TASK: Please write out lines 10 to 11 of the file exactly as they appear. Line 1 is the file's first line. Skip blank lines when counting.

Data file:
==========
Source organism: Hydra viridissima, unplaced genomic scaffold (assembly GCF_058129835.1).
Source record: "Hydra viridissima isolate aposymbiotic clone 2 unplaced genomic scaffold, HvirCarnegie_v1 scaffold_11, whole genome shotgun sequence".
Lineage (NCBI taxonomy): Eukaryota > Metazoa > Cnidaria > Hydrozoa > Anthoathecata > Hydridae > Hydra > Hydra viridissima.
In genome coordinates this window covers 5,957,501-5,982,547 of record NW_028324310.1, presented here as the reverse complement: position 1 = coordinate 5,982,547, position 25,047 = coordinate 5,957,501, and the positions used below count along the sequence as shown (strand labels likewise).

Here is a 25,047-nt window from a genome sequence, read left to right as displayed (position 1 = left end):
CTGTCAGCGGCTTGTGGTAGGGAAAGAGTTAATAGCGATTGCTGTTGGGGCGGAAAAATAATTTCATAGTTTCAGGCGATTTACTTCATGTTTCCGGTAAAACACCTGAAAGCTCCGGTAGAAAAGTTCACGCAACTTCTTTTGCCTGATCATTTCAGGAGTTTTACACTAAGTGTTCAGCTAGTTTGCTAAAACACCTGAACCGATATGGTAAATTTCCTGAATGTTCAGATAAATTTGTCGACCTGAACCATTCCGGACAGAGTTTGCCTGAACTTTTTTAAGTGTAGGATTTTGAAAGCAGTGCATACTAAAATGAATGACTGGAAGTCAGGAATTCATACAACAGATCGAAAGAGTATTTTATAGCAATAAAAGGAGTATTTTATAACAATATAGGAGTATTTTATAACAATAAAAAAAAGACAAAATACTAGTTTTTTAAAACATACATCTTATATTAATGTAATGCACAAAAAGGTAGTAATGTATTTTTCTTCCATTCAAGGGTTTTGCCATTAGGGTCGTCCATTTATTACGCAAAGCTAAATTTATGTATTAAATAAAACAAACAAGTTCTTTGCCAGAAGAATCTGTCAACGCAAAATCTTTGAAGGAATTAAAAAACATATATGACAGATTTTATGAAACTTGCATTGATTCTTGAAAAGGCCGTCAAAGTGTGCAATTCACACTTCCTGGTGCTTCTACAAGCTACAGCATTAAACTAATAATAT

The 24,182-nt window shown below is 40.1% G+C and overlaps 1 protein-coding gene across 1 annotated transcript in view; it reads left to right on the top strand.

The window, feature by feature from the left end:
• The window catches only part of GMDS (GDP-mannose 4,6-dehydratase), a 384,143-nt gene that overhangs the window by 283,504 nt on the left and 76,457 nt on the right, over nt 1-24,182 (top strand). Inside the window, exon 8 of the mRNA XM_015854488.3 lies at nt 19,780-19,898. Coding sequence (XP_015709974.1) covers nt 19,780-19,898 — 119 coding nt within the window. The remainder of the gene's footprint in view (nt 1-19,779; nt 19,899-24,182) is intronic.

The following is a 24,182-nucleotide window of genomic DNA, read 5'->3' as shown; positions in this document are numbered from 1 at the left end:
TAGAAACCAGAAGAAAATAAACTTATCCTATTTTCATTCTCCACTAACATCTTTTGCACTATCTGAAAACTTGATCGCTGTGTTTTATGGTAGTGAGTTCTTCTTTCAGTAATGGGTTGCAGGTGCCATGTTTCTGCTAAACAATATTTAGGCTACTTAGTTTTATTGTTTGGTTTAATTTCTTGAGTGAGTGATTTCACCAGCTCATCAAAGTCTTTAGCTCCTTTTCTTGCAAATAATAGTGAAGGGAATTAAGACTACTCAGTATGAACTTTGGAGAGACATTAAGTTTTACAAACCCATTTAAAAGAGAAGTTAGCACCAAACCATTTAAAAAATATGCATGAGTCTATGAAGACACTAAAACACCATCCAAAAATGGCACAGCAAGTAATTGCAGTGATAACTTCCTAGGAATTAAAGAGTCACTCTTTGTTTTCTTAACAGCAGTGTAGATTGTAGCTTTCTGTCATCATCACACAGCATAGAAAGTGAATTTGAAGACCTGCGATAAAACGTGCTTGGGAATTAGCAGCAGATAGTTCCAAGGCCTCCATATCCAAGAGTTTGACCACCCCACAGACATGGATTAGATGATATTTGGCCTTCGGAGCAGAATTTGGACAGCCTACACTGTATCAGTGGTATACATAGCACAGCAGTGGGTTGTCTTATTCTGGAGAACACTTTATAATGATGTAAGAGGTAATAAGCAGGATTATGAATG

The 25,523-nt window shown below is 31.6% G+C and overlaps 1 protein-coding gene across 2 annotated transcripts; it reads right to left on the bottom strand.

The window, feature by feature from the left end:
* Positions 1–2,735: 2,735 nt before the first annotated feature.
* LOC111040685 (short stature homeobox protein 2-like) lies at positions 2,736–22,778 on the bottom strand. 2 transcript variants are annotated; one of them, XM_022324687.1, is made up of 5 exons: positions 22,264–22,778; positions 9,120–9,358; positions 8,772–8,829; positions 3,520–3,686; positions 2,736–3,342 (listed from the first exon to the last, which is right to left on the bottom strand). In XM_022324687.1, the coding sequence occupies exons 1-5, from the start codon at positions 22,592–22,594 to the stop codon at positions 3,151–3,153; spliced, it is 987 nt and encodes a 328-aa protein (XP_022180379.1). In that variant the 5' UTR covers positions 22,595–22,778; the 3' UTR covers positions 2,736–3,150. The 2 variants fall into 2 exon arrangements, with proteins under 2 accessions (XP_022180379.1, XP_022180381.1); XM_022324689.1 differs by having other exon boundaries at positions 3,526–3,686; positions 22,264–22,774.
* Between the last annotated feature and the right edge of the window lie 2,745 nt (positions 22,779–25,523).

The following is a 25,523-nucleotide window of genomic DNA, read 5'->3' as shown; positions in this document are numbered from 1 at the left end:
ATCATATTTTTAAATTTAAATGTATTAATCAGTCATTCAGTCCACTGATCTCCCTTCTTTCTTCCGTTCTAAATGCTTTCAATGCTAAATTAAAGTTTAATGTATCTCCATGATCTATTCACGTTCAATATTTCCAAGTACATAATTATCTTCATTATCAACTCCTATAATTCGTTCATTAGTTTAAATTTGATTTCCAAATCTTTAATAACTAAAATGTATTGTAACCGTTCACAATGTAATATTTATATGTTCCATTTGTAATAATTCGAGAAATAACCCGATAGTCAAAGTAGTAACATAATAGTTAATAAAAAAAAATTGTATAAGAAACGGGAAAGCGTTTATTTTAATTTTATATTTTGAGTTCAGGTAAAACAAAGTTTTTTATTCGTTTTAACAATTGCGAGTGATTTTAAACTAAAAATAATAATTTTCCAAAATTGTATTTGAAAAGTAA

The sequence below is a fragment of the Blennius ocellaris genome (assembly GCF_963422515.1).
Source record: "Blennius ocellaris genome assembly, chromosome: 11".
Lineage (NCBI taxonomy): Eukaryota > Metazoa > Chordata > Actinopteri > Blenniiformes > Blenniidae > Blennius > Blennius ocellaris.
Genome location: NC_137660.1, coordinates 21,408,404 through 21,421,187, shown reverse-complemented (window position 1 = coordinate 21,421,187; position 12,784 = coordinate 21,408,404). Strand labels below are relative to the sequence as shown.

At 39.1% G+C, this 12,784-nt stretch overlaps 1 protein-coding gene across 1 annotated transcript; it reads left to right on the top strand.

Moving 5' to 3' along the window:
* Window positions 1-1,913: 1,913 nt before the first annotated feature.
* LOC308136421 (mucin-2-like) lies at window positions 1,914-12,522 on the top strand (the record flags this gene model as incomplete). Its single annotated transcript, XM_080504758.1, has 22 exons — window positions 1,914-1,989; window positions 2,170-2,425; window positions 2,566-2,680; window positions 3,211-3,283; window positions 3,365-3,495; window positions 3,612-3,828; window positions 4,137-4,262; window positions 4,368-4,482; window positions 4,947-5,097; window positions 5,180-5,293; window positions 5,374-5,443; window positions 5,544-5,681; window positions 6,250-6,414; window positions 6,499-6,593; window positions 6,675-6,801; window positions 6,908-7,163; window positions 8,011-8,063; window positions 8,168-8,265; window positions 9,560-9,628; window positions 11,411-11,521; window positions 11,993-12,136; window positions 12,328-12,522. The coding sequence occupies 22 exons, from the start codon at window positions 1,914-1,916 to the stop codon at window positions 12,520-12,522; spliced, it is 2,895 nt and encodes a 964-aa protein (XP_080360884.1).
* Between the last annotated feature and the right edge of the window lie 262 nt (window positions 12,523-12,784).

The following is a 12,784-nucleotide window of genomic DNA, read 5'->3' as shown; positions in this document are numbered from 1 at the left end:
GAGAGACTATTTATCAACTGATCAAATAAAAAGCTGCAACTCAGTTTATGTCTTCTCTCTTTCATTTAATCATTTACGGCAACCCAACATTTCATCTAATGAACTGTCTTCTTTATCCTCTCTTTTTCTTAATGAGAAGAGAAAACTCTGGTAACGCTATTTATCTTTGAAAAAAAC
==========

The following is a 24,182-nucleotide window of genomic DNA, read 5'->3' as shown; positions in this document are numbered from 1 at the left end:
TAGAAACCAGAAGAAAATAAACTTATCCTATTTTCATTCTCCACTAACATCTTTTGCACTATCTGAAAACTTGATCGCTGTGTTTTATGGTAGTGAGTTCTTCTTTCAGTAATGGGTTGCAGGTGCCATGTTTCTGCTAAACAATATTTAGGCTACTTAGTTTTATTGTTTGGTTTAATTTCTTGAGTGAGTGATTTCACCAGCTCATCAAAGTCTTTAGCTCCTTTTCTTGCAAATAATAGTGAAGGGAATTAAGACTACTCAGTATGAACTTTGGAGAGACATTAAGTTTTACAAACCCATTTAAAAGAGAAGTTAGCACCAAACCATTTAAAAAATATGCATGAGTCTATGAAGACACTAAAACACCATCCAAAAATGGCACAGCAAGTAATTGCAGTGATAACTTCCTAGGAATTAAAGAGTCACTCTTTGTTTTCTTAACAGCAGTGTAGATTGTAGCTTTCTGTCATCATCACACAGCATAGAAAGTGAATTTGAAGACCTGCGATAAAACGTGCTTGGGAATTAGCAGCAGATAGTTCCAAGGCCTCCATATCCAAGAGTTTGACCACCCCACAGACATGGATTAGATGATATTTGGCCTTCGGAGCAGAATTTGGACAGCCTACACTGTATCAGTGGTATACATAGCACAGCAGTGGGTTGTCTTATTCTGGAGAACACTTTATAATGATGTAAGAGGTAATAAGCAGGATTATGAATG